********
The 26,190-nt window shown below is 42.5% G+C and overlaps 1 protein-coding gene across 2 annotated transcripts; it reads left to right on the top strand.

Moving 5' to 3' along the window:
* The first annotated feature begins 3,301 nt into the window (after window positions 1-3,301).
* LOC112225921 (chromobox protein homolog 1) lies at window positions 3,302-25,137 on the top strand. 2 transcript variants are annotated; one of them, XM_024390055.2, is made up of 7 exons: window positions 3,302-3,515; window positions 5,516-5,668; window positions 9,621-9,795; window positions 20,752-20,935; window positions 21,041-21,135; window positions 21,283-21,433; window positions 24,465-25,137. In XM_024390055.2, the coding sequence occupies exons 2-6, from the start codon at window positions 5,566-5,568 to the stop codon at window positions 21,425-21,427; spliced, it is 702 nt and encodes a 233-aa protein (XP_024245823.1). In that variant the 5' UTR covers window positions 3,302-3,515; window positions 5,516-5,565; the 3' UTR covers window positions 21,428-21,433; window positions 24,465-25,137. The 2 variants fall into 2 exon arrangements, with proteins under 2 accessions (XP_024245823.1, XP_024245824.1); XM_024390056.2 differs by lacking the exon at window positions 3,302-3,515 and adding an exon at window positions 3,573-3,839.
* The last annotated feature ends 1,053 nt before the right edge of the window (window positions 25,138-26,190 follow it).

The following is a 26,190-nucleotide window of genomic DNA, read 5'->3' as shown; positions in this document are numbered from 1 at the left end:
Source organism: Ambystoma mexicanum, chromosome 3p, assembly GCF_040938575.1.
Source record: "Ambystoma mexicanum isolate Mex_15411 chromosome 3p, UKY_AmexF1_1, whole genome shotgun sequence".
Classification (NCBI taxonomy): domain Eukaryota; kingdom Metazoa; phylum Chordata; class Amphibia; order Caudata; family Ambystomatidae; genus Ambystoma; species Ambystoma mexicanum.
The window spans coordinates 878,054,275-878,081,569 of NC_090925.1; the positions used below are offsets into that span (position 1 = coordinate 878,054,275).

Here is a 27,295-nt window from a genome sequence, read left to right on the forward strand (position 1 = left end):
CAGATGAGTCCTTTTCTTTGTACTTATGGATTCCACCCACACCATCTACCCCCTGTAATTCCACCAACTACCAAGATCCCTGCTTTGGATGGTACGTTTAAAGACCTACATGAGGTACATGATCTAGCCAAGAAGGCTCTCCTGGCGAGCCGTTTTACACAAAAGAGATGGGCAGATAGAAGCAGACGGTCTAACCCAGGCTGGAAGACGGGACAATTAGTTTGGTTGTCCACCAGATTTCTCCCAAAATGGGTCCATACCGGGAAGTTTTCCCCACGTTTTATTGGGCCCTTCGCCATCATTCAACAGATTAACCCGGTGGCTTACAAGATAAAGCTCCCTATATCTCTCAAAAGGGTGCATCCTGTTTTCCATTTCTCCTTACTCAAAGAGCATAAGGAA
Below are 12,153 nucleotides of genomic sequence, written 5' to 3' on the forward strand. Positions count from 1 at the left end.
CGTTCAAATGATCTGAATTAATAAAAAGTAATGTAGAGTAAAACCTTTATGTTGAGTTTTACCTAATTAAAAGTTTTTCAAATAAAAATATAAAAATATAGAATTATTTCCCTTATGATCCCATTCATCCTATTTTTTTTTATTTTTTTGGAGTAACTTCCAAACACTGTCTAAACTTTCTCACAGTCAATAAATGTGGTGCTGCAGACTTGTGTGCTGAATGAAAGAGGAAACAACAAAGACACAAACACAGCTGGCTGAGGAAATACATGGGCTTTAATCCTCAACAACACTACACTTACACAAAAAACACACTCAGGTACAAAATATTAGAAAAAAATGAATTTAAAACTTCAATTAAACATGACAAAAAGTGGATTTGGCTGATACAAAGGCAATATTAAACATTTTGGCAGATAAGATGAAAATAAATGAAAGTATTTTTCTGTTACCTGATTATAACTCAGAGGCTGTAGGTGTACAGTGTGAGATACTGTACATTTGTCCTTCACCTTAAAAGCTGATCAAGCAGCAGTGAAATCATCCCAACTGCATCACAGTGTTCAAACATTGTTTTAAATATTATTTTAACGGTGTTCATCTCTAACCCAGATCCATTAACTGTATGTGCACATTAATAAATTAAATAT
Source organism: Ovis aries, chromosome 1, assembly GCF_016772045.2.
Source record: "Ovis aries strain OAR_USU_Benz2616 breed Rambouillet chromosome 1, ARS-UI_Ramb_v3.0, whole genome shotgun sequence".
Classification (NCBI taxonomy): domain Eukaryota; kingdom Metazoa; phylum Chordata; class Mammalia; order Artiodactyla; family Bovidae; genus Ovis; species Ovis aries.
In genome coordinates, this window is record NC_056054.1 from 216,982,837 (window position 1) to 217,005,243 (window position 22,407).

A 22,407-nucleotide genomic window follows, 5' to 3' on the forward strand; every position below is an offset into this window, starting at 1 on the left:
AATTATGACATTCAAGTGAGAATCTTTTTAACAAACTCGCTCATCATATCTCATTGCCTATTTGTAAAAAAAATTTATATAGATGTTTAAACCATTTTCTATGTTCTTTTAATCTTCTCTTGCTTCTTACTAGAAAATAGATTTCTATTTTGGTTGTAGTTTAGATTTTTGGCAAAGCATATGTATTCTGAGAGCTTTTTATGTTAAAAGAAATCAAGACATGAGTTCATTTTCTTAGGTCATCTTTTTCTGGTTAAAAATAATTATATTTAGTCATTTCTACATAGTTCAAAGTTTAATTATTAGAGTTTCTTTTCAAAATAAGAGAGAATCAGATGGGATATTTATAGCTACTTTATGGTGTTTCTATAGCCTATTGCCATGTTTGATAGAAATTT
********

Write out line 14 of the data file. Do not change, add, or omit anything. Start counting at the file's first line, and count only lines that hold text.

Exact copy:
CGTTCAAATGATCTGAATTAATAAAAAGTAATGTAGAGTAAAACCTTTATGTTGAGTTTTACCTAATTAAAAGTTTTTCAAATAAAAATATAAAAATATAGAATTATTTCCCTTATGATCCCATTCATCCTATTTTTTTTTATTTTTTTGGAGTAACTTCCAAACACTGTCTAAACTTTCTCACAGTCAATAAATGTGGTGCTGCAGACTTGTGTGCTGAATGAAAGAGGAAACAACAAAGACACAAACACAGCTGGCTGAGGAAATACATGGGCTTTAATCCTCAACAACACTACACTTACACAAAAAACACACTCAGGTACAAAATATTAGAAAAAAATGAATTTAAAACTTCAATTAAACATGACAAAAAGTGGATTTGGCTGATACAAAGGCAATATTAAACATTTTGGCAGATAAGATGAAAATAAATGAAAGTATTTTTCTGTTACCTGATTATAACTCAGAGGCTGTAGGTGTACAGTGTGAGATACTGTACATTTGTCCTTCACCTTAAAAGCTGATCAAGCAGCAGTGAAATCATCCCAACTGCATCACAGTGTTCAAACATTGTTTTAAATATTATTTTAACGGTGTTCATCTCTAACCCAGATCCATTAACTGTATGTGCACATTAATAAATTAAATAT